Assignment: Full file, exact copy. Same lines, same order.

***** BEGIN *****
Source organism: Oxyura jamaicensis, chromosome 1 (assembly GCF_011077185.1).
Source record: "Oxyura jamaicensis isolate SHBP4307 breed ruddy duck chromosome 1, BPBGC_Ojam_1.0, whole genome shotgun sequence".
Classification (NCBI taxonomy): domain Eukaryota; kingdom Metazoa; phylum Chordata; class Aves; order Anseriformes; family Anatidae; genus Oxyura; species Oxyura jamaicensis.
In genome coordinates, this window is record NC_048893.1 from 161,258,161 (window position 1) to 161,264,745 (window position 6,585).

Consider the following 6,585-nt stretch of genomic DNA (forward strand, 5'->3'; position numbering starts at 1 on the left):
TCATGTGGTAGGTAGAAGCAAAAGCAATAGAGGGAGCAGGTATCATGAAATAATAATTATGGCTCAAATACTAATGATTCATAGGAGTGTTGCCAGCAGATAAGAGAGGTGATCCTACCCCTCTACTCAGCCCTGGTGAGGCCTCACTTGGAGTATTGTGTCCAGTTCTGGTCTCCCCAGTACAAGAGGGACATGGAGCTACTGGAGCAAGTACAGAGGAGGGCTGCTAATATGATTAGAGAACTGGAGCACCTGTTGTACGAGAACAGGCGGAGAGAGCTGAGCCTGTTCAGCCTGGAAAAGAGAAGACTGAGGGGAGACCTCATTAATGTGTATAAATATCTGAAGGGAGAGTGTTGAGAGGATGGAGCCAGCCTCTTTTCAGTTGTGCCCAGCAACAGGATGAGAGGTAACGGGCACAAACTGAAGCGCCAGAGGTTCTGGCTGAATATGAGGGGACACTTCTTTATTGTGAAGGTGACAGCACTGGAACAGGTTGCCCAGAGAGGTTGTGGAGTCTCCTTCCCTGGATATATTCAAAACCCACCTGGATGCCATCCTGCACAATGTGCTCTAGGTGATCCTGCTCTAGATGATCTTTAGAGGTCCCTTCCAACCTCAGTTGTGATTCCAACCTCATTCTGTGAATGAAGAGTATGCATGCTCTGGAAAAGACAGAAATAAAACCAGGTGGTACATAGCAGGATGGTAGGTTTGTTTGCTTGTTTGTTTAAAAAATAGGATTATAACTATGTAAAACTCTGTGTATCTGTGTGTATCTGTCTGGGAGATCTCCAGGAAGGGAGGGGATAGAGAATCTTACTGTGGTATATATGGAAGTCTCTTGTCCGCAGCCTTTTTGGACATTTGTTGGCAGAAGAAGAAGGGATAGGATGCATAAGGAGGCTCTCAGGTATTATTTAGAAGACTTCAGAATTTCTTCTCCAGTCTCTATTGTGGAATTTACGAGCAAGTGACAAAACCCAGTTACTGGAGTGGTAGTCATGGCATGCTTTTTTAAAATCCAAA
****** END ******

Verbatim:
Source organism: Oxyura jamaicensis, chromosome 1 (assembly GCF_011077185.1).
Source record: "Oxyura jamaicensis isolate SHBP4307 breed ruddy duck chromosome 1, BPBGC_Ojam_1.0, whole genome shotgun sequence".
Classification (NCBI taxonomy): domain Eukaryota; kingdom Metazoa; phylum Chordata; class Aves; order Anseriformes; family Anatidae; genus Oxyura; species Oxyura jamaicensis.
In genome coordinates, this window is record NC_048893.1 from 161,258,161 (window position 1) to 161,264,745 (window position 6,585).

Consider the following 6,585-nt stretch of genomic DNA (forward strand, 5'->3'; position numbering starts at 1 on the left):
TCATGTGGTAGGTAGAAGCAAAAGCAATAGAGGGAGCAGGTATCATGAAATAATAATTATGGCTCAAATACTAATGATTCATAGGAGTGTTGCCAGCAGATAAGAGAGGTGATCCTACCCCTCTACTCAGCCCTGGTGAGGCCTCACTTGGAGTATTGTGTCCAGTTCTGGTCTCCCCAGTACAAGAGGGACATGGAGCTACTGGAGCAAGTACAGAGGAGGGCTGCTAATATGATTAGAGAACTGGAGCACCTGTTGTACGAGAACAGGCGGAGAGAGCTGAGCCTGTTCAGCCTGGAAAAGAGAAGACTGAGGGGAGACCTCATTAATGTGTATAAATATCTGAAGGGAGAGTGTTGAGAGGATGGAGCCAGCCTCTTTTCAGTTGTGCCCAGCAACAGGATGAGAGGTAACGGGCACAAACTGAAGCGCCAGAGGTTCTGGCTGAATATGAGGGGACACTTCTTTATTGTGAAGGTGACAGCACTGGAACAGGTTGCCCAGAGAGGTTGTGGAGTCTCCTTCCCTGGATATATTCAAAACCCACCTGGATGCCATCCTGCACAATGTGCTCTAGGTGATCCTGCTCTAGATGATCTTTAGAGGTCCCTTCCAACCTCAGTTGTGATTCCAACCTCATTCTGTGAATGAAGAGTATGCATGCTCTGGAAAAGACAGAAATAAAACCAGGTGGTACATAGCAGGATGGTAGGTTTGTTTGCTTGTTTGTTTAAAAAATAGGATTATAACTATGTAAAACTCTGTGTATCTGTGTGTATCTGTCTGGGAGATCTCCAGGAAGGGAGGGGATAGAGAATCTTACTGTGGTATATATGGAAGTCTCTTGTCCGCAGCCTTTTTGGACATTTGTTGGCAGAAGAAGAAGGGATAGGATGCATAAGGAGGCTCTCAGGTATTATTTAGAAGACTTCAGAATTTCTTCTCCAGTCTCTATTGTGGAATTTACGAGCAAGTGACAAAACCCAGTTACTGGAGTGGTAGTCATGGCATGCTTTTTTAAAATCCAAA